Mayor Eric Adams plans to announce on Thursday that professional athletes and performers working in New York City will no longer be required to show proof of vaccination against Covid-19, according to a person familiar with his plans.
This means that Kyrie Irving, the Nets’ star point guard who has refused to get vaccinated, will be able to take the floor at Barclays Center in Brooklyn for the first time this season.
Adams, a Democrat who took office in January, had openly quarreled with Irving’s supporters over the city’s broad vaccine mandate for employees of private companies.
The new policy will take effect on Thursday, allowing athletes and performers who are not vaccinated to return to playing at New York City venues immediately, according to the person who was familiar with the plans but was not authorized to speak publicly. The news was first reported by Politico.
Adams will keep in place vaccine mandates for municipal workers and other employees of private companies. The vaccine mandates were implemented by his predecessor, Bill de Blasio, and were among some of the most strict local health measures in the United States.
Adams, who has been singularly focused on the city’s recovery from the pandemic, has ended other restrictions as coronavirus cases dropped over the last month. He recently ended a mask mandate for schools and a proof-of-vaccination policy for restaurants and gyms.
In recent weeks, several notable basketball figures had criticized the mandate as far as it applied to Irving.
Kevin Durant, Irving’s teammate, had suggested to reporters after a game this month that Adams was “looking for attention” by requiring athletes for local teams to be vaccinated. Los Angeles Lakers forward LeBron James wrote to his 50 million-plus followers on Twitter that barring Irving from playing home games “makes absolutely zero sense,” adding the hashtag #FreeKyrie.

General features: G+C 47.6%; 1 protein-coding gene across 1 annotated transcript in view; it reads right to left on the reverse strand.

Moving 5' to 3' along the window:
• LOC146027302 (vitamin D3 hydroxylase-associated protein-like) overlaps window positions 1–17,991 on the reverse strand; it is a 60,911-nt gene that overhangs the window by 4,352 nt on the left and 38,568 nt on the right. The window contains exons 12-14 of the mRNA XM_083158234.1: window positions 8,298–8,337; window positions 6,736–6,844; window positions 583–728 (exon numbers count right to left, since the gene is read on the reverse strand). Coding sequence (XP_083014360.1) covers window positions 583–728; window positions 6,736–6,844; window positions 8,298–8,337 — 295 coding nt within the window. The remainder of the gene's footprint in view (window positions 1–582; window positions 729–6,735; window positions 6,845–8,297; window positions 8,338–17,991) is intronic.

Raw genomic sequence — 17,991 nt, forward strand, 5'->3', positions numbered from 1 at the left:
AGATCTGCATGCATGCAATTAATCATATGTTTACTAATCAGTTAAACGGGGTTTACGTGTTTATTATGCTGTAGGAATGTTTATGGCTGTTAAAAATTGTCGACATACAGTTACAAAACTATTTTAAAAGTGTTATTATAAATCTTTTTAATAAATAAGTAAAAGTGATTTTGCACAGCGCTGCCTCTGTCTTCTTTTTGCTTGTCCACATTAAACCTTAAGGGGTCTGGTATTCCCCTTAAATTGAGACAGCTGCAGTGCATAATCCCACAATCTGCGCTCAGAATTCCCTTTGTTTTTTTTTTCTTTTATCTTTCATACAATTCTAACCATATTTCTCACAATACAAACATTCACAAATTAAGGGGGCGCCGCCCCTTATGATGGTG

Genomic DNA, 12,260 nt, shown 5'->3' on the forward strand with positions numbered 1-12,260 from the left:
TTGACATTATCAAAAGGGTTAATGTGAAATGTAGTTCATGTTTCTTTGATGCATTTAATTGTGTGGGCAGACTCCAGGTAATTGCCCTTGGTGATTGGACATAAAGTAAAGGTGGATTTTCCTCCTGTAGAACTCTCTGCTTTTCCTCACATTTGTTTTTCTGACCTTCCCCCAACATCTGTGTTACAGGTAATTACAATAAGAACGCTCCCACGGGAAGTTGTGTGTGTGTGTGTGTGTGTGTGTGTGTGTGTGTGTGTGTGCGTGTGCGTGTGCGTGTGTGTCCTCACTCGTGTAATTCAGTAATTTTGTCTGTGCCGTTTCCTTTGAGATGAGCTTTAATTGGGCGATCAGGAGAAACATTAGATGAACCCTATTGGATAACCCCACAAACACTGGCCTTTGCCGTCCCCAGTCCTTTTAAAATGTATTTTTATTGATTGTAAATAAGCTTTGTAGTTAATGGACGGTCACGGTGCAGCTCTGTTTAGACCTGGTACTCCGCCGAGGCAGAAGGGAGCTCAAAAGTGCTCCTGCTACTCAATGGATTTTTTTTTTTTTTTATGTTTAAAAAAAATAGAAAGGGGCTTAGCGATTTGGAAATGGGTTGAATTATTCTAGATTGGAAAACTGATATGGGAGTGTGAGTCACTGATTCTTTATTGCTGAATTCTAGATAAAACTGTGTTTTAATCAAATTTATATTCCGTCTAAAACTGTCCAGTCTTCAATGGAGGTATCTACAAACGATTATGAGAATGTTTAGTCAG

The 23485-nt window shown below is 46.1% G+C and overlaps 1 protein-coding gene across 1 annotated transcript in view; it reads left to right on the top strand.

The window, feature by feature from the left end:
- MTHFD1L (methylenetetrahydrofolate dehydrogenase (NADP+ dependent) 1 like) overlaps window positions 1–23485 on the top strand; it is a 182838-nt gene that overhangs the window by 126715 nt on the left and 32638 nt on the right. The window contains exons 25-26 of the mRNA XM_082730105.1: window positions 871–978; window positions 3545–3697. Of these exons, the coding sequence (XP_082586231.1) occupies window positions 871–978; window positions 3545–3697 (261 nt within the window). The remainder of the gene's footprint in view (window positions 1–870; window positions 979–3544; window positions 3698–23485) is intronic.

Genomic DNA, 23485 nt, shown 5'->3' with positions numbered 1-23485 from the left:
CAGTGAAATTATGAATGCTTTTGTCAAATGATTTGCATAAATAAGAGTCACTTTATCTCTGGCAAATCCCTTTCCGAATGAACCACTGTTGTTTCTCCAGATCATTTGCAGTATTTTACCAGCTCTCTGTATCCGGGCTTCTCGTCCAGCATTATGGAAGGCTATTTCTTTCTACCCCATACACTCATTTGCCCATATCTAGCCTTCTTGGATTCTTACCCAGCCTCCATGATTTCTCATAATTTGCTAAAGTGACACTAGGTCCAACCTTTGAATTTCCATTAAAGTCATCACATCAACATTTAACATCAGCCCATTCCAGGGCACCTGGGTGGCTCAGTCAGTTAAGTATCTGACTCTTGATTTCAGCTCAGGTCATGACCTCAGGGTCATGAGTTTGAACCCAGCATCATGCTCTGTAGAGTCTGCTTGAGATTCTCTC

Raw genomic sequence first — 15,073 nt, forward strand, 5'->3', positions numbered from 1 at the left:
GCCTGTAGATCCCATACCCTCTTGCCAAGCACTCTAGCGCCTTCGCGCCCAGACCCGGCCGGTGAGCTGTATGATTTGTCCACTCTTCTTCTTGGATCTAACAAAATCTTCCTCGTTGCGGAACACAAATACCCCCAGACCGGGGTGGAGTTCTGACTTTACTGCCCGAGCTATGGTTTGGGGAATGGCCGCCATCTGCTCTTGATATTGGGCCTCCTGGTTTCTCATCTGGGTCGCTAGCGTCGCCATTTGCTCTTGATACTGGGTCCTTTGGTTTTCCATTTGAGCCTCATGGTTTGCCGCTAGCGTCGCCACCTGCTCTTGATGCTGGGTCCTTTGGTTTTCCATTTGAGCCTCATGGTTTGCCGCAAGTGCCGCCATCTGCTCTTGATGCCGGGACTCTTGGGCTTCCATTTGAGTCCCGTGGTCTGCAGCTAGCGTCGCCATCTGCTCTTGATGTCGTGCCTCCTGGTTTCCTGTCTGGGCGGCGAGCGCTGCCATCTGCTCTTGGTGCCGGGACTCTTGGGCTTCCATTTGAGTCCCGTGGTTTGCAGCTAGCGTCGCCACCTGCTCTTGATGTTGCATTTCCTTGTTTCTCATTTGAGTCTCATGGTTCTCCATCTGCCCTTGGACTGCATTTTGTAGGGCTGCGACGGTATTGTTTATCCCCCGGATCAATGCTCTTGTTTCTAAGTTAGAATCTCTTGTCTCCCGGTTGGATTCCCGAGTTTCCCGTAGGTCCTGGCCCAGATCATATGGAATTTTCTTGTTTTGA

N.B.A. Commissioner Adam Silver said last month in an interview with ESPN that the mandate “doesn’t quite make sense” because opposing players who are unvaccinated are allowed to play at Barclays Center and Madison Square Garden. Asked about Silver’s comments that day, Adams agreed that the rule was “unfair,” but hedged on whether there would be an exception.
As a countrywide trend toward lifting coronavirus-related restrictions gained steam, pressure on Adams mounted. When a heckler at a public event shouted at Adams about Irving, Adams suggested a simple solution: “Kyrie can play tomorrow. Get vaccinated.”
Irving is one of the best players in the N.B.A., and in his most recent game before Wednesday night’s matchup against the Memphis Grizzlies, more than a week ago, he scored a whopping 60 points. He could help the Nets win the championship in June. But Wednesday’s game was only Irving’s 20th while the Nets have played 73, and his team’s struggles in his absences have left the Nets in danger of missing the playoffs.
Irving’s situation raised concerns that the vaccine mandate would prevent unvaccinated Yankees and Mets players from participating in home games during the upcoming Major League Baseball season. Adams’s change eases those worries, but has brought about new ones.
Dr. Jay Varma, an epidemiologist and health adviser to de Blasio, wrote on Twitter on Wednesday evening that vaccines work “unless you’re rich and powerful, in which case lobbying works.”
Dr. Varma called the new policy the “Kyrie Carve Out” and said he was concerned that the legal standing of the city’s vaccine mandates could now be challenged in court as “arbitrary and capricious.”